Larry getting some gear ready for climbing school. We stayed in his camper for the first 2 nights before climbing to Muir.
RMI shack - this is were it all started.
RMI Basecamp, Ashford, WA
The goal. We had blue bird skies the entire time. This is taken from Paradise - still had lots of snow.
We spent some time on the slopes around Paradise for climbing school. There was another team across the way (look at the little specs)
Another shot of our goal.
Prep for our climb to Camp Muir (5400 feet to 10000 feet) where we stay for the evening.
Headed out to Muir
Our team. 9 members, 3 guides.
Sometimes you're working so hard you forget to look up.
Break time. The RMI guides had mandatory rest stops to ensure maximal summit success. Our team had 8 guys, 1 gal. The oldest was 60 (not Larry, he's 29 like me).
Mt Adams in background.
Impressive ice fall on the Nisqually.
Almost to Camp Muir
We made it to Camp Muir in about 5 hours.
Home sweet home for the evening. Pretty nice huh?
Camp Muir is a busy international mecca - last stop for hikers and middle camp for most climbers. You'll hear many different accents up here.
Some of the many tents - this is a team from "Camp Patriot" - a group of disabled veterans attempting to reach the summit.
This is the first part of the climb. You have to rope up from Camp Muir to the summit. You can see the trail heading up.
Larry chilling at Muir
Adams and Hood.
view of Adams from our camp.
just hanging out
This is where we do our business at 10000 feet. You can also use this to acclimate since there isn't much oxygen inside :)
We headed out at approximately midnight because it was so warm. This is one of the 1st pics I took because we were moving so fast. We had 3 people and 1 guide on our rope. Me, Larry, and Sean (above).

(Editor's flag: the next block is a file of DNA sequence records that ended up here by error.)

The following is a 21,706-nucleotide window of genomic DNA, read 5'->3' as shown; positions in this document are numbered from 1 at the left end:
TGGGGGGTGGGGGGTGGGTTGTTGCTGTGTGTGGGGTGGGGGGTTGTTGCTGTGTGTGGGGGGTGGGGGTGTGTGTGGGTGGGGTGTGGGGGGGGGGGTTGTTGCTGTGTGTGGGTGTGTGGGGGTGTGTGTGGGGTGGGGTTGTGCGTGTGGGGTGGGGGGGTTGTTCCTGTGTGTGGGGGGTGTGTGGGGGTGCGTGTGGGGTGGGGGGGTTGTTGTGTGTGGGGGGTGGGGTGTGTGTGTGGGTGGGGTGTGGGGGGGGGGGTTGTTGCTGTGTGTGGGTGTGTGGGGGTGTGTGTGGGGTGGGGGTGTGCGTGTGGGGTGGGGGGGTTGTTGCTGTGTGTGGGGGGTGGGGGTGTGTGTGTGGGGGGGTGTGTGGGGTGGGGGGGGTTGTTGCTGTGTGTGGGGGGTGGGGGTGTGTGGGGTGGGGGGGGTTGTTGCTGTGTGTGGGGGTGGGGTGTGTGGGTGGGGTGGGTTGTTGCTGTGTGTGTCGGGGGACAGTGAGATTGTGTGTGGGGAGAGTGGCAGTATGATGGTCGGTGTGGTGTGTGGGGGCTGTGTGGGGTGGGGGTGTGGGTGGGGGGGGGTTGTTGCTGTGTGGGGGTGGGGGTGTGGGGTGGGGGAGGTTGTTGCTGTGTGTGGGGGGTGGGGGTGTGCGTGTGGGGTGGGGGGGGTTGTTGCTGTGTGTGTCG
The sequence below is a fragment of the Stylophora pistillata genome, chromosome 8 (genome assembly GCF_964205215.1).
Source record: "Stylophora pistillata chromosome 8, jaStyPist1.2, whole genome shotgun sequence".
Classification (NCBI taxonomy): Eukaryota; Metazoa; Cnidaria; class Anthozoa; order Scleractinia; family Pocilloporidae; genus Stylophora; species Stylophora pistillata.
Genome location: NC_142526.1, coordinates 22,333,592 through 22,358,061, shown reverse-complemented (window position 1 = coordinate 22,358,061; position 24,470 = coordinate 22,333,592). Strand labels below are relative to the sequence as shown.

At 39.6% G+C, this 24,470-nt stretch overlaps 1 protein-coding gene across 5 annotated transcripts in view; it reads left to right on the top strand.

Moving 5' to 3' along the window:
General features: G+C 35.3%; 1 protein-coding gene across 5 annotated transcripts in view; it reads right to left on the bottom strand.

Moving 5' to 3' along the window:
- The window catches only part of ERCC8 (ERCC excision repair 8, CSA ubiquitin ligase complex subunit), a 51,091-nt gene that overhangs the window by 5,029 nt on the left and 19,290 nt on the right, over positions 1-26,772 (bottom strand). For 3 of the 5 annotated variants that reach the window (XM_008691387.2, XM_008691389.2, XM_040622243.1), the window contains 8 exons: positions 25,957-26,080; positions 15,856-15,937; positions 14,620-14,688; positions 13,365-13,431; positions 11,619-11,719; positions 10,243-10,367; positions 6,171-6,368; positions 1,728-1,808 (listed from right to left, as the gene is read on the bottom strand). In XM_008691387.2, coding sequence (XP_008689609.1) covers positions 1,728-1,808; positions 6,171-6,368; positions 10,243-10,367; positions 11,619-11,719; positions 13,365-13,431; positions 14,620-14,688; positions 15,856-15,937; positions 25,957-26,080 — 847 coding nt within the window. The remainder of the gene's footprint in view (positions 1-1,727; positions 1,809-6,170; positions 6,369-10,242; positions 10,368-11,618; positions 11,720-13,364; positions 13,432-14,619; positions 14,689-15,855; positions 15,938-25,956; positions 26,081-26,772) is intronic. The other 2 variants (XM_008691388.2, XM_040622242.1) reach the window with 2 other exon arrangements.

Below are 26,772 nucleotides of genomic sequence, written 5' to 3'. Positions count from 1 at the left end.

There were several large crevasses we had to cross to reach the summit.
View from up high. The sharp peak is Little Tahoma which is a little shy of 12000 feet. It's the 3rd highest in Washington.
Another view looking down.
Larry soaking in the sun. We were climbing for about 4 or so hours in the dark so a little sun was nice. Of course now you can see all the dangerous stuff.
Only a little left to go. Actually it was another couple of hours.
We made it! It got pretty windy about 1000 feet from the top. We're inside the summit crater and the wind still was howling. Over our right shoulders was the true high point. We got to the summit at 0630.
Me on the high point. I had almost every layer of clothing on and was still cold.
Summit log. It's kept in a box on the summit - then the NPS keeps it in their headquarters after it fills up.
The specs (middle of pic) are some teams when you first come over into the summit crater.
On the descent. "The summit is optional, the descent is mandatory"
The guide is in back to anchor us if someone falls.
The big chunk of rock is Gibraltar Rock and Mt Adams in the back.
some broken up glacier way down there. If you see that up close it's a bad day.
this is at the 12300 feet level. here are some teams descending. we actually were one of the first teams up to the top and now are waiting for some of our folks to catch up.